AUG. 15, the anniversary of Japan's defeat and rebirth, will be commemorated for the first time in 38 years by a new government, untrammeled by the burdens of the past and willing to confront this date both in terms of an honest look at history and of building a better future. "World at Peace" was the banner headline this newspaper carried on Aug. 15, 1945. Not "Japs Defeated" or "Hirohito Surrenders." I don't recall what headlines Japanese newspapers used, but I do remember that the first postwar Prime Minister, Prince Naruhiko Higashikuni, called for national repentance by 100 million Japanese.
That call was quickly smothered by bureaucrats who, while admitting that Japan had been foolhardy to take on the United States, tried to assuage their own sense of defeat by calling Aug. 15 "the day the war ended" rather than "the day of defeat." And they described the American troops who took over the country as "advancing and stationing forces" instead of using the blunt term, "Occupation Forces." The horrors of Hiroshima and Nagasaki, coming at the very end of the war, made it easier for many Japan ese to think of themselves as victims rather than perpetrators of the war.
In Germany, Christian Democrats and Social Democrats, while political foes, agreed from the beginning that Germany had been the aggressor in World War II, that Nazism was evil, and that Hitler's genocidal persecution of the Jews called for national repentance.
In Japan, Supreme Allied Commander Douglas MacArthur purged the country's leading bureaucrats, politicians, and businessmen but left largely intact the bureaucratic apparatus that ran the country. Once the occupation ended, the predecessors of today's Liberal Democrats sharply disagreed with the Socialists over the security treaty with the US as well as the question of war guilt. The dispute was particularly severe over Japan's prewar and wartime role in Asia. Had Japan been the aggressor, or had its tro ops simply "advanced" into China and other Asian countries? That dispute lasted pretty much until a couple of months ago, when young Turks rebelled against the Liberal Democratic leadership over political reform and voted with Socialists and other opposition parties to bring down the government.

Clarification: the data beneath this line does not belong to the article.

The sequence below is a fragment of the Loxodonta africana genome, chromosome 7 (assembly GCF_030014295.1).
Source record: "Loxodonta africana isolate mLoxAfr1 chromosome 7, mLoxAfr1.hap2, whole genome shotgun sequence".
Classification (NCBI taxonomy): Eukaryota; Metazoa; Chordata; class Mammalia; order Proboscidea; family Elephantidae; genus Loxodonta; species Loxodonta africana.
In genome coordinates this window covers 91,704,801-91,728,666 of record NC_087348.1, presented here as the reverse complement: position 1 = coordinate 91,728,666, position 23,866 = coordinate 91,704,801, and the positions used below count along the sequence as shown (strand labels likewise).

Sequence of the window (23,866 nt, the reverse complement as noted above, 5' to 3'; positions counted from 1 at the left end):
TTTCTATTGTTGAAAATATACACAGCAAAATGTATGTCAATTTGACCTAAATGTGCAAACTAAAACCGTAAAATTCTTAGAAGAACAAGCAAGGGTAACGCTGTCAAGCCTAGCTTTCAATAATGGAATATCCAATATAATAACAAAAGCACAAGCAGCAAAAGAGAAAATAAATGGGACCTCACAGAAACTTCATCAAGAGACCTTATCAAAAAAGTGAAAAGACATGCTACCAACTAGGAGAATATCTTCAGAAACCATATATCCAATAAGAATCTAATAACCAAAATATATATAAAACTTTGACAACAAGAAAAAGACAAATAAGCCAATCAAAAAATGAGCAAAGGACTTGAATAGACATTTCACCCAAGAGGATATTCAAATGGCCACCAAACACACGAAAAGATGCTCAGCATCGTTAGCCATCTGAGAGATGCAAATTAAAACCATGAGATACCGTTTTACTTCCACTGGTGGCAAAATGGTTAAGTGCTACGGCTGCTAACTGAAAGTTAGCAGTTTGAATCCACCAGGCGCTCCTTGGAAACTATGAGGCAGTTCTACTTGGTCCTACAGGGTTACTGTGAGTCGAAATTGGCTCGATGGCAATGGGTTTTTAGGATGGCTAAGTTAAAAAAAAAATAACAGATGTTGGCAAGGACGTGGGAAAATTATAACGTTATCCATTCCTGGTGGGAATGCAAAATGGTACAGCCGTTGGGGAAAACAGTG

Throughout this period the Liberal Democrats, formed by a merger of conservative parties in 1955, monopolized the government. The Socialists, though remaining the largest opposition group, became an increasingly ineffective political force.
As a new generation grew up within the Liberal Democratic Party (LDP), younger politicians, stimulated by the German example, began to ask why Japan could not forthrightly admit that it had been the aggressor in World War II and formally apologize to the countries it had overrun, instead of pussyfooting around with expressions like "regret" and "deeply self-reflect." Tsutomu Hata, who is to be deputy prime minister and foreign minister in the just-formed Morihiro Hosokawa cabinet, has been calling for a forthright admission of guilt.
In recent remarks at the Foreign Correspondents Club in Tokyo, he recalled that in 1991, the 50th anniversary of Pearl Harbor, the Liberal Democratic government, headed by Kiichi Miyazawa, had contemplated getting the Diet (Parliament) to pass a resolution expressing regret for Japan's wartime role. But that, as with so many of this government's projects, never came to fruition. As for his own position, "We should use the word 'apologize' " Mr. Hata said. "We should say 'defeat,' not 'the end of the war. ' We should tell our children what their forefathers did in waging war on the Asian continent."
Prime Minister Hosokawa, whose cabinet was installed Monday, says he wants openness and forthrightness to replace the obfuscations of the past. His cabinet brings together seven parties, the Socialists being the largest. Electoral reform is the priority task the government has set for itself. But the coalition parties also agree that one way in which to clearly differentiate themselves from the Liberal Democrats is to apologize and repent for the Japanese role in World War II and to express determination
to help build a post-cold-war global structure of peace. A formal statement to this effect is to be issued at the time of the Aug. 15 anniversary. It is a needed beginning for the new Japan.